“Leave your emotions at the door.”
It’s a sentiment professionals often hear. But in reality, your emotions are valuable wayfinders that can help you navigate toward a shared vision and achieve desired results.
At Barefoot, we believe that every meaningful interaction between a brand and its customer starts with a well-defined business or brand vision. We often partner with clients to ensure their vision is optimal. This is important, nuanced work, and it means something different for each client. A carefully crafted, emotionally positive partnership helps personalize what that future state means for their unique business.
Our first step toward creating impactful moments is to crystallize a shared vision. Emotional openness is the prerequisite here; it is nearly impossible to visualize and align on aspirations and possibilities for your brand without feeling the future you want to achieve.
Unlike many agencies that are hired to solve current-state problems or tackle one-off projects, Barefoot digs deeper for solutions that possess longevity. This is where having a shared vision becomes critical. We start with honest conversations around your brand’s values and aspirations. We encourage an optimistic, emotionally open state of mind by asking you to revisit your brand origination story or share inspiration from your original purpose. As we listen to each other, share ideas and link current-state efforts to a cohesive set of possibilities, that shared vision — our North Star — is formed.
It’s more than goals, more than problem-solving, more than a next step. A shared vision defines all decisions moving forward. It is a living idea of achievement.
An important component in creating a shared vision is understanding the mindset of all parties while creating it. To ensure change is long-lasting, it should be linked to a positive emotional state, anchored in optimism, values and the emotionally charged vision of an ideal future.
If that sounds a little woo-woo, hear us out. The science behind the power of positivity is striking: Possessing a positive emotional state, known as a Positive Emotional Attractor (PEA), can contribute to high levels of optimism about the future,1 make us more open to making behavioral changes2 and encourage cooperation.3
Research has also revealed links between positive emotions and the neurological state created when an individual is in this mindset for an extended period. As with the exercise of revisiting a brand’s purpose or origin story, positive emotions bring us into a state of mind that encourages partnership and optimism for future outcomes — in other words, a ready-made recipe for lock-step collaboration, better work and long-standing results.
Those icebreakers at the beginning of every workshop you’ve ever attended? They’re not just meant to lighten the mood before the tough work begins. Activities that pull us out of our comfort zones and encourage us to share with each other are intentionally designed to lay the foundation for a positive experience of collaboration. Even as we’re conscious of the problems we need to solve, the initial effort to break down walls and evoke positivity sets us up for an ideal outcome.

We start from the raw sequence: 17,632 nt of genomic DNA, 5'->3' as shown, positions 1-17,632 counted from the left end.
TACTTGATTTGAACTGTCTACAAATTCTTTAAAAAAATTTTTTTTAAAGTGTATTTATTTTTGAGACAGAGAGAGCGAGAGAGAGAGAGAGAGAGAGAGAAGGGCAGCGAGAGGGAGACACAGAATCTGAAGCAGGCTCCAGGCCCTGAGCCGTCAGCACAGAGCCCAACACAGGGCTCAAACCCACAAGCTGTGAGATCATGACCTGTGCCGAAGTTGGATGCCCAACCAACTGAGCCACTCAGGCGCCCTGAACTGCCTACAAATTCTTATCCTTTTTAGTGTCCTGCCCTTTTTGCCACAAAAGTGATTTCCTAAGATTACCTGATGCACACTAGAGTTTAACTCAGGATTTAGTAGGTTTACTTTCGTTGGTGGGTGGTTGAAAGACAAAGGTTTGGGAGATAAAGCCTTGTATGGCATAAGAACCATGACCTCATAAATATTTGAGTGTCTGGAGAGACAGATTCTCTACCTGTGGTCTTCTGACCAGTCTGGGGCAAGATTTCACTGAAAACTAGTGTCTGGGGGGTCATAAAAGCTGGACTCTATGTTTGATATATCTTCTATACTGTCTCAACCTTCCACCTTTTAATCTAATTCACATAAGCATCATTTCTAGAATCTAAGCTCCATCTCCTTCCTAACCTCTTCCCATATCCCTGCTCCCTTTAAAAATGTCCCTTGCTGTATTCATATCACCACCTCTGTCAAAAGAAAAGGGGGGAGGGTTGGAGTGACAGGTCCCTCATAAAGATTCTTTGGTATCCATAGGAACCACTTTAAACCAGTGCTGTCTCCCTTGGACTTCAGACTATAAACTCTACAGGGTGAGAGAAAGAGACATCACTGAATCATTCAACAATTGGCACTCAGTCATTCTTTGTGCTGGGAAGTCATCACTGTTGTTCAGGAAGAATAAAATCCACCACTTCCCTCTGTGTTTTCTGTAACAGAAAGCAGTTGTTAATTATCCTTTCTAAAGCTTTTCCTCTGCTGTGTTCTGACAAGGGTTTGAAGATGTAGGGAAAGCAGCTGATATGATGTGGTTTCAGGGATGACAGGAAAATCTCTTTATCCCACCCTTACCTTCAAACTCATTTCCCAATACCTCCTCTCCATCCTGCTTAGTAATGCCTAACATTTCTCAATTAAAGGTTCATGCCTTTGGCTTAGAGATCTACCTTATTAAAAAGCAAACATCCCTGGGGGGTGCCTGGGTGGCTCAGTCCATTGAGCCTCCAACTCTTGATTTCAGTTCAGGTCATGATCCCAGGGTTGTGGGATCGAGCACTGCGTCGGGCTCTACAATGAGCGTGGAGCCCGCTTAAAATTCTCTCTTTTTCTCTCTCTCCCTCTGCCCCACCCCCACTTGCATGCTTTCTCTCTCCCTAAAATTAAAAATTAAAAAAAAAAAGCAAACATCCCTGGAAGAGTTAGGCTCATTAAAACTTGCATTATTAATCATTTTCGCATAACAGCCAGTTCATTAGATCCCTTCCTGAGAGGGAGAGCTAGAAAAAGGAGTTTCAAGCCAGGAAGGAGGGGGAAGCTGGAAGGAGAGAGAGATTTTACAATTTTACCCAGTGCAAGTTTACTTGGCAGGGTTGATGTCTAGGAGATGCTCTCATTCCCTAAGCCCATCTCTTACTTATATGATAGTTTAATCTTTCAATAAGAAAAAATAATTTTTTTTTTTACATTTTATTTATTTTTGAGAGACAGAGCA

We create our best work when we share the same space of positivity and the same high hopes for the future. When we come together as a team to share our visions for future achievements, we’re also generating the neurological and emotional factors best suited to creating compelling ideas and forging common bonds.
So, how can you reach PEA, both individually and within your organization? For starters, don’t leave your emotions at the door. Instead, encourage your team to intentionally use the emotions that trigger PEA: compassion, positivity and openness to others. Any brand can plan for future success, but unless you truly tap into the idea of visualizing transparently as a unified team, you won’t be able to fully activate the power of doing so.
As difficult as it might seem to practice emotional vulnerability, it’s critical for long-lasting success. At Barefoot, we know from experience that the best client-agency partnerships are formed when we’re open with each other. We achieve the most when we share our dreams and excitement.
So how can you make PEA work for you?
1. Bower G. H., Forgas J. P. (2001). “Mood and social memory,” in The Handbook of Affect and Social Cognition, ed. Forgas J. P. (Philadelphia: Erlbaum;) 95-120. [Google Scholar]
2. Janig W., Habler H.-J. (1999). “Organization of the autonomic nervous system: structure and function,” in Handbook of Clinical Neurology: The Autonomic Nervous System: Part I: Normal Function, ed. Appendzeller O. (Amsterdam: Elsevier;) 74 1-52. [Google Scholar] [Ref list]
Associate Director of Client Partnership
Caitlin is an advocate for achieving clients’ business goals while forming a positive relationship connection. She has worked as a strategic collaborator for clients and partners in B2B and B2C for over eight years. Caitlin has a background in coaching and is a certified wellness and fitness coach with a people-first leadership style. She has an EMBA, which enables her to dig deep with clients on business opportunities while always focusing on the big vision and purpose of each engagement
Don’t let “perfect” hold you back
How we bridge the gap between marketing and IT
And why a people-first mindset is key